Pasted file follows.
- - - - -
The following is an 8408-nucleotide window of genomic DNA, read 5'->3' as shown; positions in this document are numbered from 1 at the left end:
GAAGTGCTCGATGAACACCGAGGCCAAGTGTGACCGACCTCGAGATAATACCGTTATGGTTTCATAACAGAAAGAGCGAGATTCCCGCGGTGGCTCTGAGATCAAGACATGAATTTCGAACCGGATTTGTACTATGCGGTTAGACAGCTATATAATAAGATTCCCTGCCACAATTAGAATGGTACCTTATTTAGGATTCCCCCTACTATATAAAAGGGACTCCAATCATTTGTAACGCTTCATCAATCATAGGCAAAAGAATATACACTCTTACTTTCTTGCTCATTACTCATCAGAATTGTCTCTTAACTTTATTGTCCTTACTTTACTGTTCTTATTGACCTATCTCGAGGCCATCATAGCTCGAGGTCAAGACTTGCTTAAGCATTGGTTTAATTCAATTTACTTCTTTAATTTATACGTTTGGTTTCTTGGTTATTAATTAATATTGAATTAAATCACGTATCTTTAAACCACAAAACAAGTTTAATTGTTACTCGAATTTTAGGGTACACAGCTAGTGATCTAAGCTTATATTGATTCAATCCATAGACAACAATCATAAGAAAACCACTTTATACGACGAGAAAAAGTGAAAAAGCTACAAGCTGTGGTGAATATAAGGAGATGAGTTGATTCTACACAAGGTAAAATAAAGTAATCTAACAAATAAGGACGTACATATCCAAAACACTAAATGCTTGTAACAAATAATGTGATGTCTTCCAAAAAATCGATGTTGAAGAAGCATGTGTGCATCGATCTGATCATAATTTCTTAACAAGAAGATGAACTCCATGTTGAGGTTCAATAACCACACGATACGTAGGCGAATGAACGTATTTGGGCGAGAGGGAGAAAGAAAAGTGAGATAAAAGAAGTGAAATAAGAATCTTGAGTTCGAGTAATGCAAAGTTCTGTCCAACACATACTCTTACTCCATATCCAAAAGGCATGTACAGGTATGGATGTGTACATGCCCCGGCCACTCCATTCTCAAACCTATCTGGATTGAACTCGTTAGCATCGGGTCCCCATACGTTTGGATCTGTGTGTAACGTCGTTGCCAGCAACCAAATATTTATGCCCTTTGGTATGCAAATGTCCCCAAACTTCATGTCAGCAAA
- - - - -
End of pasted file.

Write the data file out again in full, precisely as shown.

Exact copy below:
The following is an 8408-nucleotide window of genomic DNA, read 5'->3' as shown; positions in this document are numbered from 1 at the left end:
GAAGTGCTCGATGAACACCGAGGCCAAGTGTGACCGACCTCGAGATAATACCGTTATGGTTTCATAACAGAAAGAGCGAGATTCCCGCGGTGGCTCTGAGATCAAGACATGAATTTCGAACCGGATTTGTACTATGCGGTTAGACAGCTATATAATAAGATTCCCTGCCACAATTAGAATGGTACCTTATTTAGGATTCCCCCTACTATATAAAAGGGACTCCAATCATTTGTAACGCTTCATCAATCATAGGCAAAAGAATATACACTCTTACTTTCTTGCTCATTACTCATCAGAATTGTCTCTTAACTTTATTGTCCTTACTTTACTGTTCTTATTGACCTATCTCGAGGCCATCATAGCTCGAGGTCAAGACTTGCTTAAGCATTGGTTTAATTCAATTTACTTCTTTAATTTATACGTTTGGTTTCTTGGTTATTAATTAATATTGAATTAAATCACGTATCTTTAAACCACAAAACAAGTTTAATTGTTACTCGAATTTTAGGGTACACAGCTAGTGATCTAAGCTTATATTGATTCAATCCATAGACAACAATCATAAGAAAACCACTTTATACGACGAGAAAAAGTGAAAAAGCTACAAGCTGTGGTGAATATAAGGAGATGAGTTGATTCTACACAAGGTAAAATAAAGTAATCTAACAAATAAGGACGTACATATCCAAAACACTAAATGCTTGTAACAAATAATGTGATGTCTTCCAAAAAATCGATGTTGAAGAAGCATGTGTGCATCGATCTGATCATAATTTCTTAACAAGAAGATGAACTCCATGTTGAGGTTCAATAACCACACGATACGTAGGCGAATGAACGTATTTGGGCGAGAGGGAGAAAGAAAAGTGAGATAAAAGAAGTGAAATAAGAATCTTGAGTTCGAGTAATGCAAAGTTCTGTCCAACACATACTCTTACTCCATATCCAAAAGGCATGTACAGGTATGGATGTGTACATGCCCCGGCCACTCCATTCTCAAACCTATCTGGATTGAACTCGTTAGCATCGGGTCCCCATACGTTTGGATCTGTGTGTAACGTCGTTGCCAGCAACCAAATATTTATGCCCTTTGGTATGCAAATGTCCCCAAACTTCATGTCAGCAAA